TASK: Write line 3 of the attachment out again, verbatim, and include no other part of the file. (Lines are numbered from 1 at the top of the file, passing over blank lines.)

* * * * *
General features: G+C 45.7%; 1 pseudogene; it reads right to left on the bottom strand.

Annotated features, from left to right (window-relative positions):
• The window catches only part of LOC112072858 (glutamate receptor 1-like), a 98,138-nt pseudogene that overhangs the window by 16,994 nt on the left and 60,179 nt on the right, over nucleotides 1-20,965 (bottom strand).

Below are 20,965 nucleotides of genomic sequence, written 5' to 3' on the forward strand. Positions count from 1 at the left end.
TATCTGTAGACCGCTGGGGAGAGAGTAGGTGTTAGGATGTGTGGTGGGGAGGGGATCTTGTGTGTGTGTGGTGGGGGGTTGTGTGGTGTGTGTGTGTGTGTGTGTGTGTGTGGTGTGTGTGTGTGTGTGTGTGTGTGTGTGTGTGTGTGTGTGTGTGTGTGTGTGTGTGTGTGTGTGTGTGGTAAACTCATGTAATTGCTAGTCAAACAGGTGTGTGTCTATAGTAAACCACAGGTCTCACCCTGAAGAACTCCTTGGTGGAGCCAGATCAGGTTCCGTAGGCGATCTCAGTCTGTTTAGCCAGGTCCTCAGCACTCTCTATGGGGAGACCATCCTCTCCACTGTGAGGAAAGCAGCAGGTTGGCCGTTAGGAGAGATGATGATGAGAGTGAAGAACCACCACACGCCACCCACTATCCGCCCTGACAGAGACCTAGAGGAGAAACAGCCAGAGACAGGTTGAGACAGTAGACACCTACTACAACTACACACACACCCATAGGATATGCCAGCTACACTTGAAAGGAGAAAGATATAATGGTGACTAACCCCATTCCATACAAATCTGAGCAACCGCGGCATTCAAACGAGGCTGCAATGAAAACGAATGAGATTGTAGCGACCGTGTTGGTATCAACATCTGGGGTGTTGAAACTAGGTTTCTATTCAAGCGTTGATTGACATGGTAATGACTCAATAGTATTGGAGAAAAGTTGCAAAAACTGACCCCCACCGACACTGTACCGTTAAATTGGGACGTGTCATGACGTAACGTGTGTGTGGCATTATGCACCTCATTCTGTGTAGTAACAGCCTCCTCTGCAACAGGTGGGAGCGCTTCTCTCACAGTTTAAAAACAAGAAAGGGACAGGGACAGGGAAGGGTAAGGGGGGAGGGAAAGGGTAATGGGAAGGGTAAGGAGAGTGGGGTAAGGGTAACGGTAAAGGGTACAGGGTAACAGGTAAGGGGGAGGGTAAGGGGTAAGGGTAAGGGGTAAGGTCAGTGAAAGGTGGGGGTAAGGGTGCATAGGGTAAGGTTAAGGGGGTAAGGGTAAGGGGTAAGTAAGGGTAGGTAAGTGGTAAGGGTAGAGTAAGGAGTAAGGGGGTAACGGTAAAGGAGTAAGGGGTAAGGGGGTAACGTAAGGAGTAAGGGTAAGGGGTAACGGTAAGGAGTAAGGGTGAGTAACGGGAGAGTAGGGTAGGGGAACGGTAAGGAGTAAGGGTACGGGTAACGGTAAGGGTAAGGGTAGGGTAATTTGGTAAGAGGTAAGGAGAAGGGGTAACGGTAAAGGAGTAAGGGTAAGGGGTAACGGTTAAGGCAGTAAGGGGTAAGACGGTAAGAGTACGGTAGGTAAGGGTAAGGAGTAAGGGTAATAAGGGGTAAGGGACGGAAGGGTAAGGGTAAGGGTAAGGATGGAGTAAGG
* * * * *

• The window catches only part of LOC112072858 (glutamate receptor 1-like), a 98,138-nt pseudogene that overhangs the window by 16,994 nt on the left and 60,179 nt on the right, over nucleotides 1-20,965 (bottom strand).